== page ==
Qual­ity be­yond beauty is key to real-time fun

China Daily (USA) - - BUSINESS - By MASI masi@chi­nadaily.com.cn

With eyes glued to her smart­phone screen, Wang Lim­ing, a 22-year-old col­lege stu­dent, is busy send­ing dig­i­tal lol­lipops on YY.com, a lead­ing Chi­nese live stream­ing plat­form.

Her goal is am­bi­tious: to send out 1,000 vir­tual lol­lipops within 10 min­utes. IfWang and thou­sands of fans like her meet the tar­get with joint ef­forts, they can ask a popular en­ter­tain­ment star­who­live-streams a con­cert on­line, to do five push-ups or sing more songs.

YY’s on­line show thus suc­ceeded in en­gag­ing users for pro­tracted pe­ri­ods. Such a strat­egy is part of the Bei­jing­based com­pany’s broad ef­forts to grow the sup­ply of qual­ity con­tent on its plat­form.

The stress on qual­ity fol­lows the re­al­iza­tion that the live stream­ing mar­ket in China is get­ting in­creas­ingly crowded.

Th­ese days, on­line plat­forms of­fer a chance for ev­ery­one and any­one to show­case their tal­ents. This has spawned a large amount of user-gen­er­ated con­tent.

But to thrive and dif­fer­en­ti­ate one from the other, shows and pro­grams pro­duced by pro­fes­sional agen­cies will be key, in­dus­try ex­perts said.

“In the long term, beau­ti­ful faces alone won’t be enough to lure au­di­ences,” said Zhou Jian, gen­eral man­ager of YY’s en­ter­tain­ment busi­ness. “Who­ever con­trols qual­ity con­tent will be the king of the en­ter­tain­ment in­dus­try. This is a thumb rule, and it ap­plies to the nascent live stream­ing sec­tor as well.”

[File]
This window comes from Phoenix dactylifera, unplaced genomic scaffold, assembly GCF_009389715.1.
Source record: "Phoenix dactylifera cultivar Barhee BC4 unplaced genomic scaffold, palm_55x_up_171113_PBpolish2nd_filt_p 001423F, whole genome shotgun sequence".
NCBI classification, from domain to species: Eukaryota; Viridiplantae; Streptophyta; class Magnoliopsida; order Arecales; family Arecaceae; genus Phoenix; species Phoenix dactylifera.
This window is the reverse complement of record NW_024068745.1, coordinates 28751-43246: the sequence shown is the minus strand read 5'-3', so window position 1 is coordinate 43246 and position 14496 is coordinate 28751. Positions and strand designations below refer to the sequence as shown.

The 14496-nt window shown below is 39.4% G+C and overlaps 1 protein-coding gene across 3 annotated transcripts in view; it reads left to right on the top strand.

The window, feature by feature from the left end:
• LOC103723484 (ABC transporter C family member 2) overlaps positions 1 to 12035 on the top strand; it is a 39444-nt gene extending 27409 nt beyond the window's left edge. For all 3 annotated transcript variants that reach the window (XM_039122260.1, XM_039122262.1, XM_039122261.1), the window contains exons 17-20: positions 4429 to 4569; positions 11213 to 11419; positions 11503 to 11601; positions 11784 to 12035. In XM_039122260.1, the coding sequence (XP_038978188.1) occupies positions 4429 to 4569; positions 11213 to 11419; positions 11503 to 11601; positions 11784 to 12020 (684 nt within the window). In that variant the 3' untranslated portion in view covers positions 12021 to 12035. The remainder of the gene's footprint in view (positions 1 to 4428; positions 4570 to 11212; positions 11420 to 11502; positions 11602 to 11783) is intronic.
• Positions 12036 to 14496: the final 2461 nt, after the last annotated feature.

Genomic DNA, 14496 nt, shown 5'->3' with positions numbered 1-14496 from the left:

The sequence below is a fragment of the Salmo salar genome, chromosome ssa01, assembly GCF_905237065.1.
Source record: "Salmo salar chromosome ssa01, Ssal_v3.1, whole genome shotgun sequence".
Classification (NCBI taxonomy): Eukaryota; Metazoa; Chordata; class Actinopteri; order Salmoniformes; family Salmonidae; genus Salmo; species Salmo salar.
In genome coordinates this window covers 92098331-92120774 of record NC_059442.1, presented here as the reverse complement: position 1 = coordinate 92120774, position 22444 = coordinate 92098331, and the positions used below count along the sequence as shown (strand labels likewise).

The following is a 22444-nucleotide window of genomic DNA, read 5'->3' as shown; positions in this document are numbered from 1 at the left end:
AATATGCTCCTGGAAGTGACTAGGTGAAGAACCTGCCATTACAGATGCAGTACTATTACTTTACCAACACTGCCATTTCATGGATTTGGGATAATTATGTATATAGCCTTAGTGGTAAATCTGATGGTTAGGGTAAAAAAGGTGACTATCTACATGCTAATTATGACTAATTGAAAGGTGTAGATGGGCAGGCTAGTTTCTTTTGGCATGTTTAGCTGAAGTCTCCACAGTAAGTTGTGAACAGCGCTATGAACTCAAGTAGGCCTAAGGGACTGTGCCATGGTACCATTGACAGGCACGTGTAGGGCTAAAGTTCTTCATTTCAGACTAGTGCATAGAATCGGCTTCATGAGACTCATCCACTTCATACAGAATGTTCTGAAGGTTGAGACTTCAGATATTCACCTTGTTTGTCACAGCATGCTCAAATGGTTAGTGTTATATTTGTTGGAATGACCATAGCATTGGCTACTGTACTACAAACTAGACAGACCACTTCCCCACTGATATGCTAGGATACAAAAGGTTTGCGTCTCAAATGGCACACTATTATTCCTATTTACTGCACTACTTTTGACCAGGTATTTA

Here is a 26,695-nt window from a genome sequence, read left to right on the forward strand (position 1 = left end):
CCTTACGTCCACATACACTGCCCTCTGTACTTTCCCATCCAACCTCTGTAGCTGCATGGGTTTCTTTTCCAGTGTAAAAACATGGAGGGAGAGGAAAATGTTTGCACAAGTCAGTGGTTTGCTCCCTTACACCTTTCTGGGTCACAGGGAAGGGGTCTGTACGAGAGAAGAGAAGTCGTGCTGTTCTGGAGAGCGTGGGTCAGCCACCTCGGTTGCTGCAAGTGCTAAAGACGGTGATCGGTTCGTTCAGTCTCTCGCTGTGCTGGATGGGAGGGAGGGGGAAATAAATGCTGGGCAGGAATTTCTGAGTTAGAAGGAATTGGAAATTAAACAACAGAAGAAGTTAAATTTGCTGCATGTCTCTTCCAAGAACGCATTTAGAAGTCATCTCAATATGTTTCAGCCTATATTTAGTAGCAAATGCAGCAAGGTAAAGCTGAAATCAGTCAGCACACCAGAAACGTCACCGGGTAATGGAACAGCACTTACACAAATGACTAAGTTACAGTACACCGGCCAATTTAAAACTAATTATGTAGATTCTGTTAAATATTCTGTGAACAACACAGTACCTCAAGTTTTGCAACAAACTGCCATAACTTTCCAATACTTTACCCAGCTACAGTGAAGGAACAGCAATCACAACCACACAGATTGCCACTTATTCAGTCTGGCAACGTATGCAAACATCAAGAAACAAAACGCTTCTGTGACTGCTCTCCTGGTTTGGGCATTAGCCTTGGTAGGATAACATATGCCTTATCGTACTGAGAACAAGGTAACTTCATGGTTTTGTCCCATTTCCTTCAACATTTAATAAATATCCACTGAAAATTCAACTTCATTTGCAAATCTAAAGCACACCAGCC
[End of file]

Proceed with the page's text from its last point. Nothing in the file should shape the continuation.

Last month, YY part­nered with pro­fes­sional con­tent pro­duc­ers in­clud­ing TV sta­tions, film com­pa­nies and tal­ent agen­cies to ex­pand its port­fo­lio of qual­ity con­tent and to counter mount­ing com­pe­ti­tion from newen­trants.

The com­pany will team up with Zhe­jiangHuace Film and TV Co Ltd, a lead­ing film pro­ducer on the main­land, to livestream a drama’s pro­duc­tion process in the sec­ond half of this year.

It will cover many as­pects, from writ­ing a script, shoot­ing, post-pro­duc­tion to be­hind-the-scenes mar­ket­ing.

“Through YY, au­di­ences can get in­volved in the whole pro­duc­tion process. They can in­ter­act with our pro­duc­ers and ex­press their views on as­pects like cast­ing,” said Cui Chao, vice pres­i­dent of Huace’s en­ter­tain­ment busi­ness.

“Live stream­ing short­ens the dis­tance be­tween au­di­ence and movies, of­fer­ing a far more in­ter­ac­tive and in­ter­est­ing ex­pe­ri­ence,” Cui said.

YY and Huace have al­ready or­ga­nized nearly 100 live on­line ac­tiv­i­ties, one of which at­tracted as many as 300,000 view­ers at one mo­ment.

Live stream­ing also of­fers au­di­ences a win­dow on tal­ent agen­cies’ meth­ods of cul­ti­vat­ing stars. YY will join hands

In the long term, beau­ti­ful faces alone won’t be enough to lure au­di­ences.” gen­eral man­ager of YY’s en­ter­tain­ment busi­ness

Zhou Jian,

the num­ber of view­ers at­tracted by an on­line ac­tiv­ity co-hosted by YY and Huace

with­Hu­nan TV, one of China’s largest broad­cast­ers, to stream how popular en­ter­tain­ment shows take shape and how celebri­ties be­have off stage.

“TV sta­tions have a strong pool of popular shows and easy ac­cess to celebri­ties. By part­ner­ing with YY, we can of­fer real-time in­ter­ac­tion and reach newau­di­ences,” said Li Zhi­hua, vice pres­i­dent of Hu­nan Mango En­ter­tain­ment Lim­ited, an af­fil­i­ate ofHu­nan TV.

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